tibor Well-Known Member

    @Suarez When I would visit with my aunt, I would bring a bottle of the Baileys and listen to the family stories and history. I really do miss her.
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  16. lehmansterms

    lehmansterms Many view intelligence as a hideous deformity

    "Whatever works for you" is probably the most cogent answer to this question/set of questions. Although my ordering scheme varies from era to era - eg: Constantinian/House of Valentinian era material is arranged by mint first, then within the mints by chronology, then by person, vs 12 Caesars which is person-by-person throughout - you may find a different approach makes more sense to you. For me, in this case, this will often depend on whatever scheme the particular book I use to understand that era/place employs. RIC breaks things down, arranging differently for different eras, too, so the approach can be very different from volume to volume. Basically, I try to find a logical arrangement scheme in each of my folders (similar to the roster of folders Gavin showed us) which makes sense for understanding the coins of that era/place and helps by presenting a framework on which to hang both my coins, and my research/thoughts/writings, etc.
    In Greek coins, I go strictly by Geography even though a clockwise tour of the Mediterranean basin follows nothing, really, except geography, all the references tend to be arranged that way. I also make no distinction between "Greek" and "Greek Imperial" (as we used to call Provincial issues). My folder for Egypt, for example, begins with Ptolemy I and runs chronologically through the potin tetradrachmae of the Tetrarchy, unbroken except as needed for housing in multiple folders. I would prefer to begin with Nektanebo, but financial considerations are important - collecting as a relatively low-income retiree, most of the expensive stuff is way out of my range unless I had the foresight to buy it 40-50 years ago.
    I find that no one, single approach fits all the categories and so I arrange each as it best makes sense to me - and hopefully to others.
    One great exception to the above I discovered when I set out to assemble my website/gallery. On a website, if your software allows for easily creating new folders and ordering/reordering of the individual photos and descriptions, you can put the same coin in multiple places to fit it into multiple ordering schemes that happen to coincide. My Augustus/Agrippa/Croc can now be in my Greek Europe "book", my Republican/Imperatorial "book", and the further meta collection of Roman portraits on larger Æ's at the same time, although that collection exists mainly in my imagination and has been physically assembled, pulling the actual coins from multiple books, only a couple of times for special purposes.
  17. Orfew

    Orfew Draco dormiens nunquam titillandus Supporter

    My coins are arranged chronologically by emperor. Then for each emperor I use ascending RIC numbers. All my coins are arranged in Abafil trays.
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  18. Valentinian

    Valentinian Supporter! Supporter

    If you collect Roman Imperial coins one way to organize them is to use Sear's numbering in his five volumes. For each emperor he lists coins by denomination, largest to smallest, and within denomination they are alphabetical. The vast majority of imperial coins you will come across, or something virtually the same, are in there. (I admit, for example, Flavian specialists will not find all combinations of TRP and COS numbers, but a very good representation and a close to all the reverse types.) Republican coins are in there with silver chronologically, almost in the order of Crawford, but with some recent date changes incorporated. If a Crawford number is given, it is not hard to find the corresponding Sear number (in volume I) since they are in virtually the same order. The volumes have many Alexandrian types (actually almost all, but not all dates of each type). For other provincials, put them at the end of the other coins of the emperor.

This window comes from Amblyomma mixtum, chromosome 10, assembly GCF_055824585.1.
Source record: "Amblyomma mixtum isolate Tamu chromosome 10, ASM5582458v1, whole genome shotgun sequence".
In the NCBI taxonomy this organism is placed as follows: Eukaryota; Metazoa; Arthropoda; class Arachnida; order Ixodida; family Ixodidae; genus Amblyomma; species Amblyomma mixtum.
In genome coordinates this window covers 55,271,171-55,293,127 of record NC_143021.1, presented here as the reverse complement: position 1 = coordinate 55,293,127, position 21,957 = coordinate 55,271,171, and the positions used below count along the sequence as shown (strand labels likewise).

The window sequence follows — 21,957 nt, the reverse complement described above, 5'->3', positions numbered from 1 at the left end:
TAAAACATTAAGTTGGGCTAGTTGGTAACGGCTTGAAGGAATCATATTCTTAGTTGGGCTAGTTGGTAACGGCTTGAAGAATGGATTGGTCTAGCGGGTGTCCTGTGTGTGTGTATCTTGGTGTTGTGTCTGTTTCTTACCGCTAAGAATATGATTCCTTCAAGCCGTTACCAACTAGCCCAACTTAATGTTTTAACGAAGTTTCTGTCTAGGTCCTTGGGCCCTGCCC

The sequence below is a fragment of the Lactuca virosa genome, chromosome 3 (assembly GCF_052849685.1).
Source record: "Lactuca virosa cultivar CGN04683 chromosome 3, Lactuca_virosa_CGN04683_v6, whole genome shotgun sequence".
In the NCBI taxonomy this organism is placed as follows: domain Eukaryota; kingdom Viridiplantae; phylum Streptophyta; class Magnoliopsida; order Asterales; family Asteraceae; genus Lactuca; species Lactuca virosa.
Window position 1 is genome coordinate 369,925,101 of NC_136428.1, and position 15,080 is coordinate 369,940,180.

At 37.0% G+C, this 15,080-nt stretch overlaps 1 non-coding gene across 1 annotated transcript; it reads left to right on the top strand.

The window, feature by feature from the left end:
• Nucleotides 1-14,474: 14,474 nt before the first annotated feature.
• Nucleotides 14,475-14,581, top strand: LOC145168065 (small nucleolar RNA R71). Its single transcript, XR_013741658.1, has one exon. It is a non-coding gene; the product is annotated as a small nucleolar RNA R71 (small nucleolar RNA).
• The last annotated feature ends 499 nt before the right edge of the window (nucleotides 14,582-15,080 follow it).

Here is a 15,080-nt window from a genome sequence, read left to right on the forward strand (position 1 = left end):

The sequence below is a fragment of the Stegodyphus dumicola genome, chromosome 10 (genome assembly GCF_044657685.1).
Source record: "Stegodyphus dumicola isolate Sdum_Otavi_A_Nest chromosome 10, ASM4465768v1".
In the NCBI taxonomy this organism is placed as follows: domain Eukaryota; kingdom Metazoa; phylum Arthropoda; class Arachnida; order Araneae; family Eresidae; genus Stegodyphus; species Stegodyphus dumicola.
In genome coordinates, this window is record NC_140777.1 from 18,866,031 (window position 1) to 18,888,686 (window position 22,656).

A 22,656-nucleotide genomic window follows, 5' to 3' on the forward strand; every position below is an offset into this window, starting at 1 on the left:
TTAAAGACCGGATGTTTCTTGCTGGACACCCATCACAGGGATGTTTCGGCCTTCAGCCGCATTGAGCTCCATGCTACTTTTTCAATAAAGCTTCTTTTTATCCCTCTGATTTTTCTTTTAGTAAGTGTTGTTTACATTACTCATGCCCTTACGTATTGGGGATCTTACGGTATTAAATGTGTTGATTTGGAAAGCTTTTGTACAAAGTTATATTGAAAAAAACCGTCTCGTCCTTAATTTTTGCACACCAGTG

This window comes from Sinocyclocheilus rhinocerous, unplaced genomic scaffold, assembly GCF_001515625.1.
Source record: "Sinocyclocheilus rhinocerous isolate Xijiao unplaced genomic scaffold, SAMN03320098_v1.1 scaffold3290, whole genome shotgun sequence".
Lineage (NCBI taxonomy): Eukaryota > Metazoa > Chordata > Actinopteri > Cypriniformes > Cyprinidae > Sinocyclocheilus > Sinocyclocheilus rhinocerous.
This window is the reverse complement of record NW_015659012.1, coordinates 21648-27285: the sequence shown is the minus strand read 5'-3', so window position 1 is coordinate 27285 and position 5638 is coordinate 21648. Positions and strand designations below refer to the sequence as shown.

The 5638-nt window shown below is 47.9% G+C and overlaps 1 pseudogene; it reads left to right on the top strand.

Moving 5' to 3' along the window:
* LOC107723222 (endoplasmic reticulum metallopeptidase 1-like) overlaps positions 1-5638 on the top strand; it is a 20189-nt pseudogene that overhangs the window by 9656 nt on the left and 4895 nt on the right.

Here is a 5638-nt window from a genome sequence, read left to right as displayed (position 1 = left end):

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  19. Orielensis

    Orielensis Well-Known Member

    For me, that depends on the collecting field.

    My Roman Republican coins are arranged by Crawford (RRC) number

    Roman Imperial coins are arranged chronologically by emperor and, within the emperor groups, by RIC number.

    Arranging Greek coins is complicated. My civic Greek coins are sorted alphabetically by region and city – I think about switching to Eckhel's geographic system, though. Coins from the same city are in chronological order.

    Coins of the Hellenistic Kingdoms (Macedonian, Seleucid, Ptolemaic, smaller kingdoms like Cappadocia) and Eastern realms (Achaemenid Empire, Mauryan, Indo-Greek, Indo-Scythian, Parthia, Kushan, Elymais, Sassanid) are in chronological order.

    My medieval coins are roughly arranged by cultural region (England, France, Italy, Spain, German-speaking lands, Eastern Europe, Crusader states including Cilician Armenia, Islamic world, "Indian") and in chronological order. Where necessary, they are subdivided alphabetically by minting authority.

    Coins that don't fit in these categories live in a "misfits box". This category includes e.g. Celtic coins, Carthage, Chinese, and Roman provincial coinage. I don't really collect these but have a few examples that I found interesting for one reason or the other.
    Last edited: Jan 25, 2020
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  20. Jaelus

    Jaelus The Hungarian Antiquarian Supporter

    I arrange my coins by major and minor coining periods or logical groupings, chronologically, and then by ascending face value within each period.
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  21. whopper64

    whopper64 Active Member

    I don't collect "ancients", but I do collect several world coins, most notably Great Britain and Wales, as well as German States/Germany. These are our "heritage" countries and I concentrate on my family tree (their birth and death dates), as well as birthdate of our daughter including 500 years of chronological dates. Very personalized, and will not only teach history, but will help her to remember ancestors. Coins from Great Britain are catalogued from Elizabeth 1 with at least one coin per king/queen since, all falling in with chronological ancestral dates. Collection won't mean much to anyone else, but is personalized for her and her future children. It's been a lot of fun doing it, and continuing to do it.